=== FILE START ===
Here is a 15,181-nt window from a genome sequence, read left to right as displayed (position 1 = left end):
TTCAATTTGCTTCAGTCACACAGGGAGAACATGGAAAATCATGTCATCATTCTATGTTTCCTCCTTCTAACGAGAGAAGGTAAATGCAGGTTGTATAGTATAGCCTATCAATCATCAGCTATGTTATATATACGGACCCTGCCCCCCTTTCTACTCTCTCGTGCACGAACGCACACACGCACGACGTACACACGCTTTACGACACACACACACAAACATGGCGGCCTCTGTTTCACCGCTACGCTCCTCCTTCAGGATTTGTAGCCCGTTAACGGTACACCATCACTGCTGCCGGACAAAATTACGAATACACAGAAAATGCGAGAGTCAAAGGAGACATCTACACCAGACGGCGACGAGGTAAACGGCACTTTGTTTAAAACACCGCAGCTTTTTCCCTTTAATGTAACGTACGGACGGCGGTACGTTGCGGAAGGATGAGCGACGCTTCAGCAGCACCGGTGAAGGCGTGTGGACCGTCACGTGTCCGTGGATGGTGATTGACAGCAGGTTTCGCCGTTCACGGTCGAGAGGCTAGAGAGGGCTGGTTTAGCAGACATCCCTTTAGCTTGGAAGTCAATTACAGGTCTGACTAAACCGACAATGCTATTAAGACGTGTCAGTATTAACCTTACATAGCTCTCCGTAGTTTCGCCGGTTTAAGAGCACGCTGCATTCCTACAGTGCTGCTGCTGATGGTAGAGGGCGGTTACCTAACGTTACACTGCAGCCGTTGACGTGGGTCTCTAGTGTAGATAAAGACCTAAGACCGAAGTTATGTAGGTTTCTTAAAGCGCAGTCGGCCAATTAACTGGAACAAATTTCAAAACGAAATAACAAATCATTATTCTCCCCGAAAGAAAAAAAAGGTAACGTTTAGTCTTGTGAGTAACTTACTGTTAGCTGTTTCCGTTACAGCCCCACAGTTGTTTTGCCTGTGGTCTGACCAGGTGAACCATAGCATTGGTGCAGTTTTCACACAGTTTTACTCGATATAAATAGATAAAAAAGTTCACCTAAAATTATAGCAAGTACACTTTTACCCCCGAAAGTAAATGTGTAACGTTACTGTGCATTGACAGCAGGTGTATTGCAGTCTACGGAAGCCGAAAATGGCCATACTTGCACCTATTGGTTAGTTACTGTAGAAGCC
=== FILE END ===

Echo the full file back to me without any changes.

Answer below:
Here is a 15,181-nt window from a genome sequence, read left to right as displayed (position 1 = left end):
TTCAATTTGCTTCAGTCACACAGGGAGAACATGGAAAATCATGTCATCATTCTATGTTTCCTCCTTCTAACGAGAGAAGGTAAATGCAGGTTGTATAGTATAGCCTATCAATCATCAGCTATGTTATATATACGGACCCTGCCCCCCTTTCTACTCTCTCGTGCACGAACGCACACACGCACGACGTACACACGCTTTACGACACACACACACAAACATGGCGGCCTCTGTTTCACCGCTACGCTCCTCCTTCAGGATTTGTAGCCCGTTAACGGTACACCATCACTGCTGCCGGACAAAATTACGAATACACAGAAAATGCGAGAGTCAAAGGAGACATCTACACCAGACGGCGACGAGGTAAACGGCACTTTGTTTAAAACACCGCAGCTTTTTCCCTTTAATGTAACGTACGGACGGCGGTACGTTGCGGAAGGATGAGCGACGCTTCAGCAGCACCGGTGAAGGCGTGTGGACCGTCACGTGTCCGTGGATGGTGATTGACAGCAGGTTTCGCCGTTCACGGTCGAGAGGCTAGAGAGGGCTGGTTTAGCAGACATCCCTTTAGCTTGGAAGTCAATTACAGGTCTGACTAAACCGACAATGCTATTAAGACGTGTCAGTATTAACCTTACATAGCTCTCCGTAGTTTCGCCGGTTTAAGAGCACGCTGCATTCCTACAGTGCTGCTGCTGATGGTAGAGGGCGGTTACCTAACGTTACACTGCAGCCGTTGACGTGGGTCTCTAGTGTAGATAAAGACCTAAGACCGAAGTTATGTAGGTTTCTTAAAGCGCAGTCGGCCAATTAACTGGAACAAATTTCAAAACGAAATAACAAATCATTATTCTCCCCGAAAGAAAAAAAAGGTAACGTTTAGTCTTGTGAGTAACTTACTGTTAGCTGTTTCCGTTACAGCCCCACAGTTGTTTTGCCTGTGGTCTGACCAGGTGAACCATAGCATTGGTGCAGTTTTCACACAGTTTTACTCGATATAAATAGATAAAAAAGTTCACCTAAAATTATAGCAAGTACACTTTTACCCCCGAAAGTAAATGTGTAACGTTACTGTGCATTGACAGCAGGTGTATTGCAGTCTACGGAAGCCGAAAATGGCCATACTTGCACCTATTGGTTAGTTACTGTAGAAGCC